(1) The pipeline segment is in a Class 1, 2, or 3 location;

(2) The pipeline segment is constructed of steel pipe meeting the additional design requirements in §192.112;

(3) A supervisory control and data acquisition system provides remote monitoring and control of the pipeline segment. The control provided must include monitoring of pressures and flows, monitoring compressor start-ups and shut-downs, and remote closure of valves;

(4) The pipeline segment meets the additional construction requirements described in §192.328;

(5) The pipeline segment does not contain any mechanical couplings used in place of girth welds;

(6) If a pipeline segment has been previously operated, the segment has not experienced any failure during normal operations indicative of a systemic fault in material as determined by a root cause analysis, including metallurgical examination of the failed pipe. The results of this root cause analysis must be reported to each PHMSA pipeline safety regional office where the pipeline is in service at least 60 days prior to operation at the alternative MAOP. An operator must also notify a State pipeline safety authority when the pipeline is located in a State where PHMSA has an interstate agent agreement, or an intrastate pipeline is regulated by that State; and

(7) At least 95 percent of girth welds on a segment that was constructed prior to November 17, 2008, must have been non-

destructively examined in accordance with §192.243(b) and (c).

(c) What is an operator electing to use the alternative maximum allowable operating pressure required to do? If an operator elects to use the alternative maximum allowable operating pressure calculated under paragraph (a) of this section for a pipeline segment, the operator must do each of the following:

(1) Notify each PHMSA pipeline safety regional office where the pipeline is in service of its election with respect to a segment at least 180 days before operating at the alternative maximum allowable operating pressure. An operator must also notify a State pipeline safety authority when the pipeline is located in a State where PHMSA has an interstate agent agreement, or an intrastate pipeline is regulated by that State.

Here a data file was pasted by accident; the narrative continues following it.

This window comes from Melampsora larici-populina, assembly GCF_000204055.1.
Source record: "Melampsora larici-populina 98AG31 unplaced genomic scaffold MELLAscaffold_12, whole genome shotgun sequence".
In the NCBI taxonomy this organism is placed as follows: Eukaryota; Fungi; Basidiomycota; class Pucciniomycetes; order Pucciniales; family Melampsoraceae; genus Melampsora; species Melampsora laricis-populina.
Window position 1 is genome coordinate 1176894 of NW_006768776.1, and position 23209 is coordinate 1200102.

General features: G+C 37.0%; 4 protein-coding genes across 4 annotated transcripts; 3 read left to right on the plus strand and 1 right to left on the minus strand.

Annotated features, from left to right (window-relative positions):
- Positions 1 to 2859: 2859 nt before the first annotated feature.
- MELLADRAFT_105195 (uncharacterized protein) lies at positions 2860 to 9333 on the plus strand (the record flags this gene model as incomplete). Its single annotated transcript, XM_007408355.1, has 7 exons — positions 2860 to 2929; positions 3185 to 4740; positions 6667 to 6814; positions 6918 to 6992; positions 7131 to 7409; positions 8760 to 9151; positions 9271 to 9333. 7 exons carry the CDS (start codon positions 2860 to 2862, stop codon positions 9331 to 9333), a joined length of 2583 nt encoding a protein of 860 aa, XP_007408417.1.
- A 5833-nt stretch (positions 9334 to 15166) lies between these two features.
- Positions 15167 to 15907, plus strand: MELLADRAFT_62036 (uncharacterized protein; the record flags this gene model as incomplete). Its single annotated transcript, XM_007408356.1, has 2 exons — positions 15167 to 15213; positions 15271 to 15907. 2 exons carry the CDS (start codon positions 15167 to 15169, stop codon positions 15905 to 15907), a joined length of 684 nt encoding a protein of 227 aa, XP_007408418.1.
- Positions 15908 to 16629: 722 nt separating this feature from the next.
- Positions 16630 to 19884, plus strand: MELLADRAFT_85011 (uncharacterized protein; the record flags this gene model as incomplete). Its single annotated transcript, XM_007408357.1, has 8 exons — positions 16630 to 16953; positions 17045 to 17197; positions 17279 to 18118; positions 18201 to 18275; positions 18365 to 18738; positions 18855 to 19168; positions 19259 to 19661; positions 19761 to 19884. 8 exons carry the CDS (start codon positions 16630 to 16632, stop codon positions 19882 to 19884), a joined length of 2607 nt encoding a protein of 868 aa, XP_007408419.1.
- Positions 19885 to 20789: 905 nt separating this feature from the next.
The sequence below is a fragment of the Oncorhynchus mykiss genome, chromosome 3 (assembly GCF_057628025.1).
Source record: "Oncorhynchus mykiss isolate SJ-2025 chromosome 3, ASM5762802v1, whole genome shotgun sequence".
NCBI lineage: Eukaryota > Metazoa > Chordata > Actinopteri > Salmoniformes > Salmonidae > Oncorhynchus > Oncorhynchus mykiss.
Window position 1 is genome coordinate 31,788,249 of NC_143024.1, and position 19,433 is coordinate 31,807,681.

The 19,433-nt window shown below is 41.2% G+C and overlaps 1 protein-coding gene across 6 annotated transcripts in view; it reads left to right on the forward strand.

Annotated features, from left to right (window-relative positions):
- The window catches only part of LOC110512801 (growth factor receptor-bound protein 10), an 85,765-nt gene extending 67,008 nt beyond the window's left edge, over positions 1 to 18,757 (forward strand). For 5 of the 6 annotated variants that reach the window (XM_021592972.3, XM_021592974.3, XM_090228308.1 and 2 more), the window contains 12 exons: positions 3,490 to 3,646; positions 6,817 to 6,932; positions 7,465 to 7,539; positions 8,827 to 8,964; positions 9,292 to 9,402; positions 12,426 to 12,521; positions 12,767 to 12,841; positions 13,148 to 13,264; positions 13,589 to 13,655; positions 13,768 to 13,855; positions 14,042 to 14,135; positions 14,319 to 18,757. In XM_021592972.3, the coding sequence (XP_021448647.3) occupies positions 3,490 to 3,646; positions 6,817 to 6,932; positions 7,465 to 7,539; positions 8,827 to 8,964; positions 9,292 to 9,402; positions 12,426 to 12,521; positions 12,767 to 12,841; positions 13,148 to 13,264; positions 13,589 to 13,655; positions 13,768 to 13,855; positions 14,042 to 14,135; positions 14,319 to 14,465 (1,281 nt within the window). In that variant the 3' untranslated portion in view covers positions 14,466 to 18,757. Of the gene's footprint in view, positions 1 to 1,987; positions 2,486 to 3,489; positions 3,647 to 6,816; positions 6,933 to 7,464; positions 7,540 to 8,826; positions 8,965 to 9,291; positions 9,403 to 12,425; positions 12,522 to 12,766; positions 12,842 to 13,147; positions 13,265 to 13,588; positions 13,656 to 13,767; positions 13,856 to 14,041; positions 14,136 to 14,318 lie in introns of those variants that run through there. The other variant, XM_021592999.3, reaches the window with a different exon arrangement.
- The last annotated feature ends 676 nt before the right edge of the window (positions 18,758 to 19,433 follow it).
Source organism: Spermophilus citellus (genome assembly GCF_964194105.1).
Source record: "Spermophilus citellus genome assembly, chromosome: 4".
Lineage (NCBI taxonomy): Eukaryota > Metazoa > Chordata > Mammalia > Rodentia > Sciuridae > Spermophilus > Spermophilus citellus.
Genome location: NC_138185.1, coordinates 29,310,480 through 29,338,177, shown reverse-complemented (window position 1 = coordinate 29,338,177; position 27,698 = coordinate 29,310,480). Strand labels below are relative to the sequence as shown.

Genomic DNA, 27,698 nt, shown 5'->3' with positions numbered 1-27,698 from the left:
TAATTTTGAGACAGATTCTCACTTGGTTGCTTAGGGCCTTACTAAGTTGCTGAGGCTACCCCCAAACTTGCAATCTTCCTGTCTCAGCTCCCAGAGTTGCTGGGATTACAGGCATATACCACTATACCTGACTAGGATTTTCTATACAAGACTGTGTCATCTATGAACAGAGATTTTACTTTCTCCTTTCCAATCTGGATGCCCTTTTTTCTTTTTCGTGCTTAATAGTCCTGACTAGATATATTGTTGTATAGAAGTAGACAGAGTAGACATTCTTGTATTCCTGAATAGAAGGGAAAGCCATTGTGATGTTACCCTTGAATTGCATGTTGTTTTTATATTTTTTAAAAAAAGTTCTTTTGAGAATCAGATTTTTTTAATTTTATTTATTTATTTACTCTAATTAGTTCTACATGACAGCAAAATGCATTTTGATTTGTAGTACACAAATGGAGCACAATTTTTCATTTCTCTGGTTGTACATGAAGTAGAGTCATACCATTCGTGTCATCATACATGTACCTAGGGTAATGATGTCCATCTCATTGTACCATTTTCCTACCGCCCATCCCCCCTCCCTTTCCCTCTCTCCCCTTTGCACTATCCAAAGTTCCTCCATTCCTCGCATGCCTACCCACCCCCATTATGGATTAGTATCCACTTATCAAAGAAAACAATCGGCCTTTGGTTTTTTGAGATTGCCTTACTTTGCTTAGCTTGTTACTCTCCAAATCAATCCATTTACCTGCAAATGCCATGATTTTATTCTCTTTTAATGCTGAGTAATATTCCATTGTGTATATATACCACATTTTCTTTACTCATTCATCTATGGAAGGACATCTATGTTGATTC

(2) Certify, by signature of a senior executive officer of the company, as follows:

(i) The pipeline segment meets the conditions described in paragraph (b) of this section; and

(ii) The operating and maintenance procedures include the additional operating and maintenance requirements of paragraph (d) of this section; and

(iii) The review and any needed program upgrade of the damage prevention program required by paragraph (d)(4)(v) of this section has been completed.

(3) Send a copy of the certification required by paragraph (c)(2) of this section to each PHMSA pipeline safety regional office where the pipeline is in service 30 days prior to operating at the alternative MAOP. An operator must also send a copy to a State pipeline safety authority when the pipeline is located in a State where PHMSA has an interstate agent agreement, or an intrastate pipeline is regulated by that State.

(4) For each pipeline segment, do one of the following:

(i) Perform a strength test as described in §192.505 at a test pressure calculated under paragraph (a) of this section or

(ii) For a pipeline segment in existence prior to November 17, 2008, certify, under paragraph (c)(2) of this section, that the strength test performed under §192.505 was conducted at a test pressure calculated under paragraph (a) of this section, or conduct a new strength test in accordance with paragraph (c)(4)(i) of this section.

(5) Comply with the additional operation and maintenance requirements described in paragraph (d) of this section.

(6) If the performance of a construction task associated with implementing alternative MAOP can affect the integrity of the pipeline segment, treat that task as a “covered task”, notwithstanding the definition in §192.801(b) and implement the requirements of subpart N as appropriate.

(7) Maintain, for the useful life of the pipeline, records demonstrating compliance with paragraphs (b), (c)(6), and (d) of this section.

(8) A Class 1 and Class 2 pipeline location can be upgraded one class due to class changes per §192.611(a)(3)(i). All class location changes from Class 1 to Class 2 and from Class 2 to Class 3 must have all anomalies evaluated and remediated per: The ``original pipeline class grade'' §192.620(d)(11) anomaly repair requirements; and all anomalies with a wall loss equal to or greater than 40 percent must be excavated and remediated. Pipelines in Class 4 may not operate at an alternative MAOP.